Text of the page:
I was once a writer of gobbledygook—a purveyor of pretentious, polysyllabic, ponderous, purple prose. I kept a thesaurus next to my typewriter. Thus, what I wrote was not merely “wordy” but “characterized by prolixity.”
I was in the Army at the time, assigned to a small, overseas installation where I enjoyed a certain status as a writer. “A bullshit artist,” the personnel officer joked, but definitely the go-to guy when justifications for achievement medals were needed. Although the Army paid lip service to brevity in writing, it held to a different standard when deciding who got peacetime medals. Two double-spaced pages might get approval for a basic Army Achievement Medal, but without eight pages, the more prestigious Meritorious Service Medal was beyond reach.
It might take a day or two, but I could hammer out eight or more justifications. I credit a liberal-arts education for the ability to embellish. Sparing neither adjectives nor adverbs in the process, I had a knack for transforming any sentence into a paragraph. For example, I could inflate the sentence, “Every soldier in Capt. Jones’ unit passed the physical fitness test with a score of 90 or above” like a hot-air balloon. My ballooning version might begin: “By dint of stellar leadership and managerial acumen, Capt. Jones single-handedly transformed a merely ‘capable’ unit into one whose hallmark was high-order combat readiness, the measure of which was evident in such diverse metrics as marksmanship and performance on the biannual physical fitness test.” And on and on—you get the idea. The prose was so impenetrable, I doubt anyone at higher headquarters actually read a justification from beginning to end. The calculation, I think, was that if anyone were willing to write eight or nine pages, the medal was probably deserved. My approval rate was better than that of most others.
I don’t think my experience is that uncommon. A distinctive writing style is an expression of corporate culture. When new people arrive on the scene—as I did in the Army—they are socialized to a point where they either fall in step or fall by the wayside. Language use varies in organizations, professions and subcultures. We have labels for some: legalese, journalese, computerese, geekspeak, Faulknerian, etc. Each puts syntactical spin on its documents. Contracts, Ph.D. dissertations and IRS instructions are examples that come to mind. The University of Utah maintains a style guide to “address common questions about U of U and higher-education terminology.” Groupon uses language to attract readers. Its stable of 20-something writers, 400 strong, crafts ad copy to be sassy and funny. We Utahns write in our own “hyperappreciative locutionary style” as documented in these very pages by D.P. Sorensen. Our love of adjectives keeps company with affection for pistols, Jell-O and doctrinaire politicians like Michael Waddoups.
The New York Times is the only institution I know to monitor its use of language. An associate managing editor keeps a weather eye open for grammatical errors, stylistic stumbles and word fads. I enjoy following the rise and fall of fad words and phrases. I believe “serial” is ascendant and “traction” still has traction. “A cautionary tale” is on the wane, as is “herding cats.” Mitt Romney resurrected one in April when he accused the president of “throwing Israel under the bus.” My first memory of that was during the 2008 campaign when Obama said he would not throw the Rev. Jeremiah Wright under the bus. But the clause lost traction and was gone before the inauguration. Another 2008 coinage, “existential threat” (as in “Jason Chaffetz’s candidacy is an existential threat to Orrin Hatch”), is doing pretty well. It has appeared almost 100 times in The Times, perhaps because of the irresistible cachet of French intellectualism. I am sure it will have a good run in Utah if for no other reason than it embodies Utahns’ love of the adjective-noun coupling. Look for congressman-wannabe Carl Wimmer to lambaste the federal government as an existential threat to the sovereignty of our beloved Beehive State.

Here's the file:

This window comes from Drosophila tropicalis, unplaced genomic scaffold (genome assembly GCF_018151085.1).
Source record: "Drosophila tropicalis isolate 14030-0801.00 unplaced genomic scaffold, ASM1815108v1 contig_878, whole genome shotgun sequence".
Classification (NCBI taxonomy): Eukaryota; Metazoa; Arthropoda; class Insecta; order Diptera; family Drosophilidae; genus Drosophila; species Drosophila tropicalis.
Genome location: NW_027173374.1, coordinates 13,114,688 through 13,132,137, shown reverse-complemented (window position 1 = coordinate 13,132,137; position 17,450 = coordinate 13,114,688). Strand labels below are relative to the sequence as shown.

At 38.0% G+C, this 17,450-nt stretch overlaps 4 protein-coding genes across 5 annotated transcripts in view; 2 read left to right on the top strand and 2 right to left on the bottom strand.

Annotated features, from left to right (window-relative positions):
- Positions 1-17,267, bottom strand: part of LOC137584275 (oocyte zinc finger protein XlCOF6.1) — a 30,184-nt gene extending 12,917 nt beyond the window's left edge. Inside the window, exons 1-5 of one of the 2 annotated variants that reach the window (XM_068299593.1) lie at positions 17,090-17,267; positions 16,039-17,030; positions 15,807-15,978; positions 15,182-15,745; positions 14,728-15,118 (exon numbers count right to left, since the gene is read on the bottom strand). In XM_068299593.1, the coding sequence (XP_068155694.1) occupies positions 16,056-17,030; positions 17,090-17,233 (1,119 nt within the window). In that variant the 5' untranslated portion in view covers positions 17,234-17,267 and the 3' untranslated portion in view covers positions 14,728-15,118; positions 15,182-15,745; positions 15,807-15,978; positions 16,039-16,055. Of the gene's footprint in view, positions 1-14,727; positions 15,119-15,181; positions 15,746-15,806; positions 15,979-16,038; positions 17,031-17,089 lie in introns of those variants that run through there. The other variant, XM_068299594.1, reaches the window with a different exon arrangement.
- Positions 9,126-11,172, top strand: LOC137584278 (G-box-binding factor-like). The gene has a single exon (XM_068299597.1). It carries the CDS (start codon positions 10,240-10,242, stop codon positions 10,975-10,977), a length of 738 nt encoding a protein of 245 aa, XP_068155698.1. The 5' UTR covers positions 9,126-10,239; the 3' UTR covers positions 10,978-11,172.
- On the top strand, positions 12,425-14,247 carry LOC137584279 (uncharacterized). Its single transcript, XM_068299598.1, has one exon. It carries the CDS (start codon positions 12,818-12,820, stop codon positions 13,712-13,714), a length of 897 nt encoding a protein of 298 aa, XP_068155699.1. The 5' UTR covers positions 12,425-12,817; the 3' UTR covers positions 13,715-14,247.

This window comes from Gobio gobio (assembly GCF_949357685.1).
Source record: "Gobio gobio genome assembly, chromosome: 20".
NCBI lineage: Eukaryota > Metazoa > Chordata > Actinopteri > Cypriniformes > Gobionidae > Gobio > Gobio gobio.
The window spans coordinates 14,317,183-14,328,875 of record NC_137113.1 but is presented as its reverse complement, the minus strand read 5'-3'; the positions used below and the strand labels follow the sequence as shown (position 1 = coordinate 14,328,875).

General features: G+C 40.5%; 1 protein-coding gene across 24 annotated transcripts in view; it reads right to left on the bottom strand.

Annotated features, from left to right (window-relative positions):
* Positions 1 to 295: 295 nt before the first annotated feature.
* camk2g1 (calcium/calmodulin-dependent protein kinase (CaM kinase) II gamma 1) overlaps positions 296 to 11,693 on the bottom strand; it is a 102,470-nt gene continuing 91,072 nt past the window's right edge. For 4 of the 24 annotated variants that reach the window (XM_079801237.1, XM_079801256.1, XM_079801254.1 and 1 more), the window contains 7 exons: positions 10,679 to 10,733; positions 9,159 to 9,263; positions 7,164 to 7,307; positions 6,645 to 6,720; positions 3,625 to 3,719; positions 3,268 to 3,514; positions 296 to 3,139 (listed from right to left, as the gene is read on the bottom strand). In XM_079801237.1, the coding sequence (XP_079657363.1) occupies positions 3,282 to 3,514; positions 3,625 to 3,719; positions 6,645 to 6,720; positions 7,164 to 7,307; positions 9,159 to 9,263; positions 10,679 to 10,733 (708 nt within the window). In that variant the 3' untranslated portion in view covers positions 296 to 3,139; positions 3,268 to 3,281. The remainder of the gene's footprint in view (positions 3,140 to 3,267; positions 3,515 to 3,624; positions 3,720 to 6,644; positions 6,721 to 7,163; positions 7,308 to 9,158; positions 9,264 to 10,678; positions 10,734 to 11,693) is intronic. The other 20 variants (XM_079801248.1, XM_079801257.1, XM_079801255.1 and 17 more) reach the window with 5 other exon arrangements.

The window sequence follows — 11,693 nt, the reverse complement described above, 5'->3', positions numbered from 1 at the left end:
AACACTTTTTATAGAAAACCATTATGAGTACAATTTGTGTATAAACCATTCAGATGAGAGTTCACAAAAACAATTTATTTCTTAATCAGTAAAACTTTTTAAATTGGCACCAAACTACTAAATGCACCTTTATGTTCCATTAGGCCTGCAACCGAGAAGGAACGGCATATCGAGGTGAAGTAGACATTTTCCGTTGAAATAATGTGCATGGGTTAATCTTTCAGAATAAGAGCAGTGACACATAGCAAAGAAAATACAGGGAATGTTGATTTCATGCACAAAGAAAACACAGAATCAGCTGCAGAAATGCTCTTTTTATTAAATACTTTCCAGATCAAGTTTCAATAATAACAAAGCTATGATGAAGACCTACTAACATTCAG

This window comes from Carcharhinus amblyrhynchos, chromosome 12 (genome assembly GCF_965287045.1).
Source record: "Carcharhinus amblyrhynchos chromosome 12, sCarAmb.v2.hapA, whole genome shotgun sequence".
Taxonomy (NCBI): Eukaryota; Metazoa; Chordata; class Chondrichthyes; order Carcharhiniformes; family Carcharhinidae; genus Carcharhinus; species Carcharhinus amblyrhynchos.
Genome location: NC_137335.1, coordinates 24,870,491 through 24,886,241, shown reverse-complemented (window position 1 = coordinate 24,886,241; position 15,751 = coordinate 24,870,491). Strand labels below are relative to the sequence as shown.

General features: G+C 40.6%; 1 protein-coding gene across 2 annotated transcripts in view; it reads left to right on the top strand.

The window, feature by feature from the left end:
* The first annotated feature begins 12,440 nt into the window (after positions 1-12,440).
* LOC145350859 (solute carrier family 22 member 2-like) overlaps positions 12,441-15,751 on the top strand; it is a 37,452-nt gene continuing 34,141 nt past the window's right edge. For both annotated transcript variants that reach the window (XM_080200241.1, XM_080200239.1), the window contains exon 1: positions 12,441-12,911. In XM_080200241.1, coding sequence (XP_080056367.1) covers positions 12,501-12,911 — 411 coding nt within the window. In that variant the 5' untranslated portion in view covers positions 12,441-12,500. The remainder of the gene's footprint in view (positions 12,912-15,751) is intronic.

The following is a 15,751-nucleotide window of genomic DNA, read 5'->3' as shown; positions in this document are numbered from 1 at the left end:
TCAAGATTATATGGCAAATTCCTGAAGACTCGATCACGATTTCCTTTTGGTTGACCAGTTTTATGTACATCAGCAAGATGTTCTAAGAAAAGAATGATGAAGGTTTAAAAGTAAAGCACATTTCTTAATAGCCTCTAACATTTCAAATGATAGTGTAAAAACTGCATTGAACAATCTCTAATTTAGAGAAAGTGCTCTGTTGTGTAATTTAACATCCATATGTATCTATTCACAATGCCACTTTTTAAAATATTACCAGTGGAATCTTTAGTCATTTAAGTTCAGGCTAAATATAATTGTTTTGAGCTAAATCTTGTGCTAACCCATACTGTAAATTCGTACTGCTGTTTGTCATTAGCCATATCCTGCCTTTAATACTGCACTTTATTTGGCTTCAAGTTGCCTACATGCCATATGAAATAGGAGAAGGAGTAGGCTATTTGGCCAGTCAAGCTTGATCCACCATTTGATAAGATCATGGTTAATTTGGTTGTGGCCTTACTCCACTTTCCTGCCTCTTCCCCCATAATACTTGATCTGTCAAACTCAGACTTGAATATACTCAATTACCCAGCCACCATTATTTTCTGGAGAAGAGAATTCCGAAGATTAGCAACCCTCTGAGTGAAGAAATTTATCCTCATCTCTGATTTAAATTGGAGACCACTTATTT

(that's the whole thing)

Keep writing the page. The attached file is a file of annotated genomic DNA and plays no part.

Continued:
Meanwhile, back in Washington, writers are emerging from their cubicles to read the handwriting on the wall. Gobbledygook is illegal! The Plain Writing Act of 2010 is more than an existential threat to gobbledygook; the newly enacted law is intended to be the coup de grace. Now outlawed is any prose that isn’t “clear, concise and well-organized, and follows other best practices appropriate to the subject or field and intended audience.” Come October, federal agencies must communicate with the public in readable prose.
I predict mixed results. Many agencies will jump on the bandwagon. Others will merely go through the motions. Some will stonewall. It won’t be the writers in the trenches who resist; it will be the mid-level supervisors. These are men and women for whom language is the means by which they try to impress others or deflect blame. They believe that fancy words and phrases impart at least as much status as a Brooks Brothers suit. And when they get into trouble, they take refuge in the passive voice. “Mistakes were made” provides more cover than the active-voice variant, “I made a mistake.”
I have made my share of mistakes. I am embarrassed to admit to gobbledygooking. I feel the same about a pair of purple bellbottoms I once wore. I was too compliant too often. But the purple pants are long-gone, as is the purple prose. The thesaurus collects dust on the shelf. Dressed in chinos, I spend some part of every day trying to put the best words in the best order, as Romantic poet Samuel Taylor Coleridge advised.
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